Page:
Lastly, make sure you document commentary from consumers. Try to avoid recapping comments such as "This is so good!" or "You girls are so pretty!" These are not useful pieces of information about the product. Instead, use comments like "I just love that this ultra lite beer is only half the calories of the original, and all the same flavor!" Let clients now what products of theirs consumers already liked or didn't care for, such as "I had really been wanting to try these new wine coolers, I know this company is known for their beer, and I'm not a beer drinker, but these refreshing fruity drinks are something I WILL buy!" or "I love the daily face cream I use from this company, but this new hand lotion is too fragrant for me" Those comments help a client to see how their product is being received, if it should be continued, and where they can better target their marketing tactics if they aren't hitting the market they want to be reaching. Maybe they can now capitalize on female drinkers with their new carbonated wine coolers, or perhaps they can target a younger crowd for a fragrant hand lotion not well received by the target demographic of the brand's other products. Don't be afraid to put negative commentary in your recap, just be sure it is done with explanation and is constructive. If a consumer samples a product and doesn't like it, ask them why they don't care for it, and be sure to add that in the recap. Comments like "This isn't good" are not useful to anyone.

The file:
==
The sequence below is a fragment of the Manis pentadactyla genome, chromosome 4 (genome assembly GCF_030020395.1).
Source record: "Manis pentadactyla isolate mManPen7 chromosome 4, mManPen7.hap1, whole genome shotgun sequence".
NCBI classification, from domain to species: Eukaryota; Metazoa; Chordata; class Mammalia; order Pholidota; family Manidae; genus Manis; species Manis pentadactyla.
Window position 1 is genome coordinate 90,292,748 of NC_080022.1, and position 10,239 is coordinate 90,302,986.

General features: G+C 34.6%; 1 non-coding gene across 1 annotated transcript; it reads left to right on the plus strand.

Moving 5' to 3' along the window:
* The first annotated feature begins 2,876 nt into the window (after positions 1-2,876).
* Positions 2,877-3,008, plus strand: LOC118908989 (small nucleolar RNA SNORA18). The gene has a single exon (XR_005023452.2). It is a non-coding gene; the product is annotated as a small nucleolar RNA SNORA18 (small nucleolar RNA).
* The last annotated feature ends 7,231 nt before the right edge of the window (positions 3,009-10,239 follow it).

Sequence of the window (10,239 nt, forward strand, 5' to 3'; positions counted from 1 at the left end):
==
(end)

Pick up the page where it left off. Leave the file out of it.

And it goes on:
It's important to remember that a recap is the client's "birds-eye-view" into an event when they can't be there themselves. Documenting even the smallest details separates a mediocre recap from an excellent recap. The more the client knows, the better they can get to know their consumer audience and their needs and wants. Promotional models and Brand Ambassadors work almost like secret spies, giving an insight into the customer's experience firsthand. By supplying a client with an exceptional recap, you are finishing the job you started when you booked the event. You wouldn't clock out from work early, so don't turn in a sub-par recap! Following the above guidelines, assures you will turn in well rounded and useful recaps, and gives you a leg up to be booked again and again!
Written by: Colette Pfeiffer Recruitment and Hiring Manager Connections Consulting & Marketing Solutions - Home of Talent Booking Experts